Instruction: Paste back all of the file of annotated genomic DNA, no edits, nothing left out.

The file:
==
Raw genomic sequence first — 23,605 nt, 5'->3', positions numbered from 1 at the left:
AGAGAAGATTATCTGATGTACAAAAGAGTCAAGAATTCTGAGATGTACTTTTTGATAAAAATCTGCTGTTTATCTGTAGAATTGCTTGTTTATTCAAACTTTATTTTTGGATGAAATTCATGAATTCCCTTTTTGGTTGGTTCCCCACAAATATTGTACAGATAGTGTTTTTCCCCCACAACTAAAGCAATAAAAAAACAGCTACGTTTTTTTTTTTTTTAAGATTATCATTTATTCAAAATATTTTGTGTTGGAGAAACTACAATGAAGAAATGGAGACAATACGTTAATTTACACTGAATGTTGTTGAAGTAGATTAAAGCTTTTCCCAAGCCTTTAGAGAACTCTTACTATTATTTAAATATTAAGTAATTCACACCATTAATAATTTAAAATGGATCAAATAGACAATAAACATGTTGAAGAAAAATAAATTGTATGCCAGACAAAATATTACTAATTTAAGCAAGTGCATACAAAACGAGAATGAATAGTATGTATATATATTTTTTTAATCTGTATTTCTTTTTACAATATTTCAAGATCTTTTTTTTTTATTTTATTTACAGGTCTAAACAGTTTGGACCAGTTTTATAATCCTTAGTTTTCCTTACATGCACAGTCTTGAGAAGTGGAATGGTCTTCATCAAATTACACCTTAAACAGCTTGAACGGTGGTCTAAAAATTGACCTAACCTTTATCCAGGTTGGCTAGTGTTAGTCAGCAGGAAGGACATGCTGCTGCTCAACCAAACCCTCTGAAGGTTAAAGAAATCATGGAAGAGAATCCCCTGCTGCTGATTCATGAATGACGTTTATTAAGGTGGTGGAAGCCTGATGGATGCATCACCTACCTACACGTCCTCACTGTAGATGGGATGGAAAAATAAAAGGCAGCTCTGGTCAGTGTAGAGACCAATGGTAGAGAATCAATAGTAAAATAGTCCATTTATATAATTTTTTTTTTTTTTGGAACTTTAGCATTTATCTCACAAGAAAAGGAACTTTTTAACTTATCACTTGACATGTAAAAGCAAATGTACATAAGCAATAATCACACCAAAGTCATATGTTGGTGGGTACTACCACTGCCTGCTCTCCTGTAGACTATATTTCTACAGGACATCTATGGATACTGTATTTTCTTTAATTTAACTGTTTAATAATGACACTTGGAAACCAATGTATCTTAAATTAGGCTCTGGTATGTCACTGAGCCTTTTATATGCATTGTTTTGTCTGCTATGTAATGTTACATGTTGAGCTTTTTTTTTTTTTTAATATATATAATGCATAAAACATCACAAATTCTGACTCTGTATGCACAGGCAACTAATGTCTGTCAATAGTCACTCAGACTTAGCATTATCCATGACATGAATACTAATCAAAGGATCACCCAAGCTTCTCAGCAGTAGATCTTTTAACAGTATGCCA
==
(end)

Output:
Raw genomic sequence first — 23,605 nt, 5'->3', positions numbered from 1 at the left:
AGAGAAGATTATCTGATGTACAAAAGAGTCAAGAATTCTGAGATGTACTTTTTGATAAAAATCTGCTGTTTATCTGTAGAATTGCTTGTTTATTCAAACTTTATTTTTGGATGAAATTCATGAATTCCCTTTTTGGTTGGTTCCCCACAAATATTGTACAGATAGTGTTTTTCCCCCACAACTAAAGCAATAAAAAAACAGCTACGTTTTTTTTTTTTTTAAGATTATCATTTATTCAAAATATTTTGTGTTGGAGAAACTACAATGAAGAAATGGAGACAATACGTTAATTTACACTGAATGTTGTTGAAGTAGATTAAAGCTTTTCCCAAGCCTTTAGAGAACTCTTACTATTATTTAAATATTAAGTAATTCACACCATTAATAATTTAAAATGGATCAAATAGACAATAAACATGTTGAAGAAAAATAAATTGTATGCCAGACAAAATATTACTAATTTAAGCAAGTGCATACAAAACGAGAATGAATAGTATGTATATATATTTTTTTAATCTGTATTTCTTTTTACAATATTTCAAGATCTTTTTTTTTTATTTTATTTACAGGTCTAAACAGTTTGGACCAGTTTTATAATCCTTAGTTTTCCTTACATGCACAGTCTTGAGAAGTGGAATGGTCTTCATCAAATTACACCTTAAACAGCTTGAACGGTGGTCTAAAAATTGACCTAACCTTTATCCAGGTTGGCTAGTGTTAGTCAGCAGGAAGGACATGCTGCTGCTCAACCAAACCCTCTGAAGGTTAAAGAAATCATGGAAGAGAATCCCCTGCTGCTGATTCATGAATGACGTTTATTAAGGTGGTGGAAGCCTGATGGATGCATCACCTACCTACACGTCCTCACTGTAGATGGGATGGAAAAATAAAAGGCAGCTCTGGTCAGTGTAGAGACCAATGGTAGAGAATCAATAGTAAAATAGTCCATTTATATAATTTTTTTTTTTTTTGGAACTTTAGCATTTATCTCACAAGAAAAGGAACTTTTTAACTTATCACTTGACATGTAAAAGCAAATGTACATAAGCAATAATCACACCAAAGTCATATGTTGGTGGGTACTACCACTGCCTGCTCTCCTGTAGACTATATTTCTACAGGACATCTATGGATACTGTATTTTCTTTAATTTAACTGTTTAATAATGACACTTGGAAACCAATGTATCTTAAATTAGGCTCTGGTATGTCACTGAGCCTTTTATATGCATTGTTTTGTCTGCTATGTAATGTTACATGTTGAGCTTTTTTTTTTTTTTAATATATATAATGCATAAAACATCACAAATTCTGACTCTGTATGCACAGGCAACTAATGTCTGTCAATAGTCACTCAGACTTAGCATTATCCATGACATGAATACTAATCAAAGGATCACCCAAGCTTCTCAGCAGTAGATCTTTTAACAGTATGCCA